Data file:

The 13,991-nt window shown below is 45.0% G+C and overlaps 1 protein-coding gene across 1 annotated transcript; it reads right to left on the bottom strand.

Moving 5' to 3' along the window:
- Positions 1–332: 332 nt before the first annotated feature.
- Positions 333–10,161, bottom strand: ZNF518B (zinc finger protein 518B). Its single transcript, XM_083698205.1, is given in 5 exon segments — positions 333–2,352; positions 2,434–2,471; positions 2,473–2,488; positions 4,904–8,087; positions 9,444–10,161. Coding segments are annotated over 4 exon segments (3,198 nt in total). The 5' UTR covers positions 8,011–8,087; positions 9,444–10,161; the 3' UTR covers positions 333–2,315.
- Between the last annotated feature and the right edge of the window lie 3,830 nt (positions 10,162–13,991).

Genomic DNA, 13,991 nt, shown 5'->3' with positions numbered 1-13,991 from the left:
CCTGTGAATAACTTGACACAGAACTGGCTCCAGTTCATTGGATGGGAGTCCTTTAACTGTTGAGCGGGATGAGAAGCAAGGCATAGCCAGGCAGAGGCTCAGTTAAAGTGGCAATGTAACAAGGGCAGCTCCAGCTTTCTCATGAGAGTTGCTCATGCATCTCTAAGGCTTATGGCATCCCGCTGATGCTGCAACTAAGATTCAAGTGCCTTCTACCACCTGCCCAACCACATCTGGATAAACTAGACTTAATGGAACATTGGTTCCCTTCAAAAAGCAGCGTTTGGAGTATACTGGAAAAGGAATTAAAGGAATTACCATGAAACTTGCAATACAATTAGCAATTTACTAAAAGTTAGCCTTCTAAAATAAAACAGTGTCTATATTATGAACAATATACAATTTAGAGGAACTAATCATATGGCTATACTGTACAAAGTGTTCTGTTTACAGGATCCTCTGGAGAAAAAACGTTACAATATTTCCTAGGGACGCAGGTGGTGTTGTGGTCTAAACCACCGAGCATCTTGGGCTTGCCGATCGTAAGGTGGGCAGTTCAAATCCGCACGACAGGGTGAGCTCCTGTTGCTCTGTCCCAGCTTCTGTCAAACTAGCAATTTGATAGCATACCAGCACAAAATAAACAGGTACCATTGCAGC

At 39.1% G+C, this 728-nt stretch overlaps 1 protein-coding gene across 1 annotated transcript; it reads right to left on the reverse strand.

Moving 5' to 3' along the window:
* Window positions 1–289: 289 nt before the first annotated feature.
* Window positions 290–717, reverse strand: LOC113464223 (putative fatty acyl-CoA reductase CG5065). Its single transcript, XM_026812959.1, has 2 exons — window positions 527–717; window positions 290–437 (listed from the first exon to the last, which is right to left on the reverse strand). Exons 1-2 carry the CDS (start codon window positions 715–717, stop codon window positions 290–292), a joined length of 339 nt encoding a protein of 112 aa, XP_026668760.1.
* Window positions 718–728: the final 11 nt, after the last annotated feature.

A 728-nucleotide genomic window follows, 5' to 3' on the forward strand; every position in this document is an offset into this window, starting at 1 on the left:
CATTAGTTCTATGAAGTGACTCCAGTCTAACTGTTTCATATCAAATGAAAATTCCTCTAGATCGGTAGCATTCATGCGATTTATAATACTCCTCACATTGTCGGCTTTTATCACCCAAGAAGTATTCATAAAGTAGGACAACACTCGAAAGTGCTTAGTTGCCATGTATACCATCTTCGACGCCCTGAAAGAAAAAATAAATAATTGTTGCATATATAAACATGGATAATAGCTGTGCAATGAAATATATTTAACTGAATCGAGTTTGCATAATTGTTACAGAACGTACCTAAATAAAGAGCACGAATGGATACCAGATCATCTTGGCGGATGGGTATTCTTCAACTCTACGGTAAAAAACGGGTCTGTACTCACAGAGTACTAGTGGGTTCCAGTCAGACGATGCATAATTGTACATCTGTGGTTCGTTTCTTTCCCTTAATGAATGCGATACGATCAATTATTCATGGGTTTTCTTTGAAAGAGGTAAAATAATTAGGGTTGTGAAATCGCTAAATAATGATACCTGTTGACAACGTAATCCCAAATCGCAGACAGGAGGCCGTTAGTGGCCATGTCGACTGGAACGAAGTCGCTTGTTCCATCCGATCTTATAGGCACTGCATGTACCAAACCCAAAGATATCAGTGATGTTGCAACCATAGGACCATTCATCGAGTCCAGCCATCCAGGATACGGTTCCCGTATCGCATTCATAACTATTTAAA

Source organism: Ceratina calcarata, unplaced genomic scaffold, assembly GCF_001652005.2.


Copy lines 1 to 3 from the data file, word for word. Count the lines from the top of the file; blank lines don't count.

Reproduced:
The 13,991-nt window shown below is 45.0% G+C and overlaps 1 protein-coding gene across 1 annotated transcript; it reads right to left on the bottom strand.

Moving 5' to 3' along the window:
- Positions 1–332: 332 nt before the first annotated feature.